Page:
I don’t know how he did it, but after we went to bed, he managed to get all the greasy ball marks off the ceiling before mom got home.  If he had not told her about our escapades, she would have never known.  Personally, I think he was so proud of our ingenuity, that he was just bursting to tell someone.  Mom just happened to be the first person he met.

Now that I have shared one of our most favored family memories feel free to try it with our own children.  The world is full of scary stuff – why not throw in a few mashed potatoes.

You can also check me out at:  https://lifelessonslived.com/ for all the fun things I have learned in life.

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Cutting the Cord is Fun and Funny.

Those of you that do not know, “Cutting the Cord” is the term for getting rid of expensive cable T.V.  We did this a little over two years ago now and love every minute of it.

We spend our days mainly doing farm work, gardening, and crafting (for my sister is it baking more than crafting – that is where her O.C.D. stems), so when it comes to watching T.V., we don’t need a ton of junk we don’t watch.  The cost for all that junk just kept going up and up every year, and we said enough!

I decided to bring up this little post today because I happen to be watching one of my favorite movies:

OUTBREAK:     Outbreak

The next one I am watching is:

BIRD BOX:      Bird Box

Instead of cable (and it’s huge bill), we have freebies – Pluto and Tubi – and we decided to buy into Netflix (only $12.99 per month, we can live with that).  We bought into Amazon Prime ages ago for good shipping and deals (we do love to shop online), and as of last year, we have some great things to watch on there too.  We missed our British channels/shows, so we do spend $5.99 per month extra through Prime to watch what they call “Britbox.” This has all kinds of different T.V. series and movies you could normally (sometimes) catch on PBS or specials.  This last month we added Boomerang (also through Prime) for an extra $7.47 per month.  Now we are actually paying to watch what we want to watch without all the extra B.S. that we never watch.

The interesting thing I am trying to get to here is that the freebie channels load what they choose.  I am sure there is some method to their madness, but I have no clue what that may be.  I did find it funny that, with all the hype about the Coronavirus going around, Pluto chooses to feature the movie Outbreak.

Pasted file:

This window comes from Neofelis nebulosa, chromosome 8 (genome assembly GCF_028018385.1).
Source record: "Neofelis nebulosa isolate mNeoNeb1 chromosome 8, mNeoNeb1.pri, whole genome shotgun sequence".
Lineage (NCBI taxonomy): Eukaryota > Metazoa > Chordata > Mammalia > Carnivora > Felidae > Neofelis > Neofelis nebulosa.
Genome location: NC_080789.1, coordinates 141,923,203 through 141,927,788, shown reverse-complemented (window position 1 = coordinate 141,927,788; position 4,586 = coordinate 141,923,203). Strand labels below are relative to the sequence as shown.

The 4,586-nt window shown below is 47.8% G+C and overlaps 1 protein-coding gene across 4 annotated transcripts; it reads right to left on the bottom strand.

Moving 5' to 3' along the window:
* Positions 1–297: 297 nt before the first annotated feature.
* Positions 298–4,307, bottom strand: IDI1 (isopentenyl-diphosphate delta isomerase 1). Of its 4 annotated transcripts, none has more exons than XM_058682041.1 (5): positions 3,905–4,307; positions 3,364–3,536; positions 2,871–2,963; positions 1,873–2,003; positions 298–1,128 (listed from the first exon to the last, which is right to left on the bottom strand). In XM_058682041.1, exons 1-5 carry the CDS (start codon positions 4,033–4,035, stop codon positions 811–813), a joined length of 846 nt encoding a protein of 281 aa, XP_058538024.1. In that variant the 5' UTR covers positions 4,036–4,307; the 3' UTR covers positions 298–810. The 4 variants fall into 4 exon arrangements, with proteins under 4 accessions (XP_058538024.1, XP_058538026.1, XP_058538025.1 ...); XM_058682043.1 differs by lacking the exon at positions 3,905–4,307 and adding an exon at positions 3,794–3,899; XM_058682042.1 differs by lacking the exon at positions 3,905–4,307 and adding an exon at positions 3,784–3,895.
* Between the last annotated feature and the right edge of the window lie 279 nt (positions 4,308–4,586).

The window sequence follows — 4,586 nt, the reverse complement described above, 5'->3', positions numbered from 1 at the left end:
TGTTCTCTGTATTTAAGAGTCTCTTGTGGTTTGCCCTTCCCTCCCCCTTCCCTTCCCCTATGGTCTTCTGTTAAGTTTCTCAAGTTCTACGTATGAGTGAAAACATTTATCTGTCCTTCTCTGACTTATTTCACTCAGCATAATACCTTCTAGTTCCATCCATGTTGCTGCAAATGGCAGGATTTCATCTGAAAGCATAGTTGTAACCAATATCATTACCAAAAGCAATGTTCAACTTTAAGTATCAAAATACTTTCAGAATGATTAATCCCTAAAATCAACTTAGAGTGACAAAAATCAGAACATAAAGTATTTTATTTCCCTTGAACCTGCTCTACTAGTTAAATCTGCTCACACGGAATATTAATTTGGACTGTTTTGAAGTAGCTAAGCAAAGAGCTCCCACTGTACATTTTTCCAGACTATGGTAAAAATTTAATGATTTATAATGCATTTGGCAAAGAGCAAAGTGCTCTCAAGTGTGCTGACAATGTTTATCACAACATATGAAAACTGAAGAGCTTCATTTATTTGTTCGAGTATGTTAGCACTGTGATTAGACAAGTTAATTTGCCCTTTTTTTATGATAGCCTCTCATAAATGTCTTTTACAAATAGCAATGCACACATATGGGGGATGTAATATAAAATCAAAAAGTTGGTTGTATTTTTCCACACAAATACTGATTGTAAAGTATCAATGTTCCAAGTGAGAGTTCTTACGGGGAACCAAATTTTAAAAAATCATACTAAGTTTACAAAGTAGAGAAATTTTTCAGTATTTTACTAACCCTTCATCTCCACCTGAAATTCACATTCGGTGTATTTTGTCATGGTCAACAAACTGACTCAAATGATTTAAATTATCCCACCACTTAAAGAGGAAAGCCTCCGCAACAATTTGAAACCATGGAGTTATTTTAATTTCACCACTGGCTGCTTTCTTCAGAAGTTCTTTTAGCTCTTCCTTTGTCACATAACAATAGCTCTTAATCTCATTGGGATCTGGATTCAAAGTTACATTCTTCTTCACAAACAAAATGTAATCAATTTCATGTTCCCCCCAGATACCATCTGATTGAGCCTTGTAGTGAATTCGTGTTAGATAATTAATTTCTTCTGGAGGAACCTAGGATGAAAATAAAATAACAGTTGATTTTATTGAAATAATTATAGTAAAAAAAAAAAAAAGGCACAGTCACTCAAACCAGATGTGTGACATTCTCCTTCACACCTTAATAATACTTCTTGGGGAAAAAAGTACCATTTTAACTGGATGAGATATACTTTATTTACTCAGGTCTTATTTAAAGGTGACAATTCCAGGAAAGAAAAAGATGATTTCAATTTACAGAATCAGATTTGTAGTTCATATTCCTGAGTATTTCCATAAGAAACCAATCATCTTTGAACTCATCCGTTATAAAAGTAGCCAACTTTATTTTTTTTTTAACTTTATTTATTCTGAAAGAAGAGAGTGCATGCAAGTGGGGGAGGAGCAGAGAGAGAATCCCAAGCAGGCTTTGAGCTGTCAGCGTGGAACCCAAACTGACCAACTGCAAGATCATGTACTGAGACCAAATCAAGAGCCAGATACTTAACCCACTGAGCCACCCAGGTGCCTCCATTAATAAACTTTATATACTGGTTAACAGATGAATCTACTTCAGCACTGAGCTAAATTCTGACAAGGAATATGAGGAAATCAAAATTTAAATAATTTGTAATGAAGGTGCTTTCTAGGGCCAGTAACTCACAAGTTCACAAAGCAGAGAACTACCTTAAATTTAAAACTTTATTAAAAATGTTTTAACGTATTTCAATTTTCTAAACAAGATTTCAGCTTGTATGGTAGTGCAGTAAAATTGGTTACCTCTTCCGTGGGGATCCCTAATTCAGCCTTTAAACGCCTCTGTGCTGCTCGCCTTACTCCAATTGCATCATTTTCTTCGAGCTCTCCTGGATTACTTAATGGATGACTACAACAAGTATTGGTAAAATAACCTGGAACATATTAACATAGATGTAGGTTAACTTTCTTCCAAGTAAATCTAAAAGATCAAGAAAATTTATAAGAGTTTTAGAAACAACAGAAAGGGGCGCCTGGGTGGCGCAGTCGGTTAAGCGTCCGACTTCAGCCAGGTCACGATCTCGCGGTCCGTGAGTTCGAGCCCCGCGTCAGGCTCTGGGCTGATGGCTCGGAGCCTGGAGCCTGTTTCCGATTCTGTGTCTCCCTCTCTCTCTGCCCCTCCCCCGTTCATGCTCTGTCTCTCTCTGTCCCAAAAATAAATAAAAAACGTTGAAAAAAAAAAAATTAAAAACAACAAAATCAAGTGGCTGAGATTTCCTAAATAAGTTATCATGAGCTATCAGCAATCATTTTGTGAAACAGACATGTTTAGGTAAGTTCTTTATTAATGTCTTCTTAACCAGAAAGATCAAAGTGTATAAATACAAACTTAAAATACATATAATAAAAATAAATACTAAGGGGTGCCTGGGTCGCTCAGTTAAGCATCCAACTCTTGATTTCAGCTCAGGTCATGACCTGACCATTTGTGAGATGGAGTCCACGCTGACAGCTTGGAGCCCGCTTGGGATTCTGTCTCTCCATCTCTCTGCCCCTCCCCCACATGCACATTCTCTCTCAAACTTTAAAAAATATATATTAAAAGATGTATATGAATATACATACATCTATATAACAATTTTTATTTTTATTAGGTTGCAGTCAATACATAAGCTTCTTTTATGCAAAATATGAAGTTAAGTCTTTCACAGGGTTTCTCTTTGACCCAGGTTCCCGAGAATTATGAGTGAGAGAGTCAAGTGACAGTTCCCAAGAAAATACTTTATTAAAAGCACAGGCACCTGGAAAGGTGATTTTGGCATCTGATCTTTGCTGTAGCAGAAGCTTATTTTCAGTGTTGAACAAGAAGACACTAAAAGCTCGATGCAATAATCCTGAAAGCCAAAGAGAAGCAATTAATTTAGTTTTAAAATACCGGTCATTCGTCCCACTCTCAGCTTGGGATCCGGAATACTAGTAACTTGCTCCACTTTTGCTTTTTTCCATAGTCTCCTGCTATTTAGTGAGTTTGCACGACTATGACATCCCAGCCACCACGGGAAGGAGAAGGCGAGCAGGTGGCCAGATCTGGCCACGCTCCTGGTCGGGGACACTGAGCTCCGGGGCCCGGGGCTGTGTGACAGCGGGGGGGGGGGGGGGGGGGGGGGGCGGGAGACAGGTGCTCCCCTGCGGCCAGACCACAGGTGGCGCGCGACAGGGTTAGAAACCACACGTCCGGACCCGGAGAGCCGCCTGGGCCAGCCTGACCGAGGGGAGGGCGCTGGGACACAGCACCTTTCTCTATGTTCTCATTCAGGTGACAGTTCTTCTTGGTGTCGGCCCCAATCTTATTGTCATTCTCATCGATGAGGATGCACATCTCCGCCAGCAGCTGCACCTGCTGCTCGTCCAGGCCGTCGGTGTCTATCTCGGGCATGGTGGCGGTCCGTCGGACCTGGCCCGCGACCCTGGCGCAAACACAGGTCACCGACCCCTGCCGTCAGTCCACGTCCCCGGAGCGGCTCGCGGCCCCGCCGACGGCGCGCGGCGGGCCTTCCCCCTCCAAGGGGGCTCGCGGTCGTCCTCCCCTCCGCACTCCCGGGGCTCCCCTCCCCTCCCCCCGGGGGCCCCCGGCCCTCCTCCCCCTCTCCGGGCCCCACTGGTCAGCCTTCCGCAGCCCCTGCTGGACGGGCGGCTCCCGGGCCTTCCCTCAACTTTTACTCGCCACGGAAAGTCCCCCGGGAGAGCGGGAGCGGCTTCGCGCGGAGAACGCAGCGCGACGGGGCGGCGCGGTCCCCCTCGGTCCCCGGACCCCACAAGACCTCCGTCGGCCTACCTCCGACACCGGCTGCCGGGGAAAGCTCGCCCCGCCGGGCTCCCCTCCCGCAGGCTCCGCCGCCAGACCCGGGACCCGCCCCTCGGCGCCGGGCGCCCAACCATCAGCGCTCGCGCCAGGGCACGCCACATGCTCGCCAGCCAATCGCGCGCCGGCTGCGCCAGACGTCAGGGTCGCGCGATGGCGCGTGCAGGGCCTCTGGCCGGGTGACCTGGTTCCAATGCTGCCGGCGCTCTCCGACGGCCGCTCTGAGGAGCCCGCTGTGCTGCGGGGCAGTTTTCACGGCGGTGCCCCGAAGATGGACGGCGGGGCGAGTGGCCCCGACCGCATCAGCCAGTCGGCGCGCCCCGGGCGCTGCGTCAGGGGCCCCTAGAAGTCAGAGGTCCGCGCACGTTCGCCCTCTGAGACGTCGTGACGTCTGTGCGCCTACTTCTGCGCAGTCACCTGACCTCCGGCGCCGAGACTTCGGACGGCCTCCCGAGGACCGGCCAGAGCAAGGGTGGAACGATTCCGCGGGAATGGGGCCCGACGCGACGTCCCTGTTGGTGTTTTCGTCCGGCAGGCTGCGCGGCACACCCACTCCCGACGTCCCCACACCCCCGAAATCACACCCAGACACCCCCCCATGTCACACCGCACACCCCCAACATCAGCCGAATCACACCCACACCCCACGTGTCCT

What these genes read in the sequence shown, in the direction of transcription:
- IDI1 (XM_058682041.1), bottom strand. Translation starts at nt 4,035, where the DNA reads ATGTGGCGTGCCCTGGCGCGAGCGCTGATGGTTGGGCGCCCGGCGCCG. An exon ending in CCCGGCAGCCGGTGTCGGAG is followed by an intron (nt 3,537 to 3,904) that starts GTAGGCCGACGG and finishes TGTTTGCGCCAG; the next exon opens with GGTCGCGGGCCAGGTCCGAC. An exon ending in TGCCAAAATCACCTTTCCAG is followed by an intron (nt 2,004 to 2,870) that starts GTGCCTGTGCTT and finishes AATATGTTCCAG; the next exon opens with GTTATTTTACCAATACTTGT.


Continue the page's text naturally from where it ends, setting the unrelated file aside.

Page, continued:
I know that the Coronavirus is serious, but when is any type of flu not serious?  Every year we seem to go through some kind of major something – cold – flu – airborne something.  Maybe, it is because I am older and have been through a lot in my life, but I don’t panic on any of this anymore.  Every year we take the same precautions:

  • Get shots if available (my sister does, I do not because I had always gotten sicker when I did)
  • Wash hands constantly. This is just a standard procedure for us anymore.
  • We can’t afford to travel abroad, so then we just watch out for friends/family that do.
  • Knowledge is power – this is my biggie! The more we know about anything, the better prepared we are to handle it.

We don’t consider ourselves preppers, but we like to be prepared.  I don’t believe that you should ignore the required shots that our ancestors lived and died to develop for our protection and the protection of our young (hello California – mumps??  That had died out when I was a kid in the 1960s.).

Meales 1    Measles 2 (Measles)

Bird flu, swine flu, Asian Flu – hell, why not just call it “flu” because they are all the same basic stuff.  Yes, we need to know and understand where they originate so we can work to fight them, but they will always be a part of human life.  The grand delusions created in things like Star-Trek are wonderful, but so not in our cards (at least not for centuries yet.).

star trek shots

There will always be something, always be those to help fight it, sometimes a cure will be found, sometimes not.  I choose not to hide under a rock, and I choose to live my life as fully as possible.  I will continue to:

  • Garden
  • Craft
  • Knit and Crochet
  • Read
  • Write
  • Play
  • Sing
  • Paint and Draw
  • Above all, Live and Laugh.

I know that some people will watch Outbreak or Birdbox and freak out.  That is sad because they are just movies.  I think we would be closer to The Day After Tomorrow if anything were to change.  Once again, that is just my opinion.

So, in the meantime, I will continue to do the things that I enjoy.  I will continue to help those that I can.  I will continue to laugh, as often and as much, as possible.  Maybe it is just because I Partied like it’s 1999 – in 1999.  (Wow, what that a great New Year’s Eve party!)

party 1999 1   party 1999 2

You can also check me out at:  https://lifelessonslived.com/ for all the fun things I have learned in life.